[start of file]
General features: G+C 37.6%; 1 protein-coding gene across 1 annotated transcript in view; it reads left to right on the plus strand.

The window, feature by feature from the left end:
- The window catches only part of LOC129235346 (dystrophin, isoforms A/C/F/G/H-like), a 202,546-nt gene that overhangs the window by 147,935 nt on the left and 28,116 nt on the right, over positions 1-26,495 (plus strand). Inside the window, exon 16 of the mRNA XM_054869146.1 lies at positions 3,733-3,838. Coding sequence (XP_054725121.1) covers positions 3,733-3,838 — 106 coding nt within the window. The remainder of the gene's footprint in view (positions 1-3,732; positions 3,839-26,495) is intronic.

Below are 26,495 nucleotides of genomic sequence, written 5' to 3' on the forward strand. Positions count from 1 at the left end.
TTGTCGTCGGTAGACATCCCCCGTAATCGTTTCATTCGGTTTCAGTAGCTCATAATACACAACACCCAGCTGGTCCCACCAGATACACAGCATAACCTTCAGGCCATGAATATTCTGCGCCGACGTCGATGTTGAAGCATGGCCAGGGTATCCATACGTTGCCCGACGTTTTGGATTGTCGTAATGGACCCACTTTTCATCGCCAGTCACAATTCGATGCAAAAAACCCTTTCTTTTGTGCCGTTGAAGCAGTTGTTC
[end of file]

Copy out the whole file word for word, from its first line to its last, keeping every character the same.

General features: G+C 37.6%; 1 protein-coding gene across 1 annotated transcript in view; it reads left to right on the plus strand.

The window, feature by feature from the left end:
- The window catches only part of LOC129235346 (dystrophin, isoforms A/C/F/G/H-like), a 202,546-nt gene that overhangs the window by 147,935 nt on the left and 28,116 nt on the right, over positions 1-26,495 (plus strand). Inside the window, exon 16 of the mRNA XM_054869146.1 lies at positions 3,733-3,838. Coding sequence (XP_054725121.1) covers positions 3,733-3,838 — 106 coding nt within the window. The remainder of the gene's footprint in view (positions 1-3,732; positions 3,839-26,495) is intronic.

Below are 26,495 nucleotides of genomic sequence, written 5' to 3' on the forward strand. Positions count from 1 at the left end.
TTGTCGTCGGTAGACATCCCCCGTAATCGTTTCATTCGGTTTCAGTAGCTCATAATACACAACACCCAGCTGGTCCCACCAGATACACAGCATAACCTTCAGGCCATGAATATTCTGCGCCGACGTCGATGTTGAAGCATGGCCAGGGTATCCATACGTTGCCCGACGTTTTGGATTGTCGTAATGGACCCACTTTTCATCGCCAGTCACAATTCGATGCAAAAAACCCTTTCTTTTGTGCCGTTGAAGCAGTTGTTC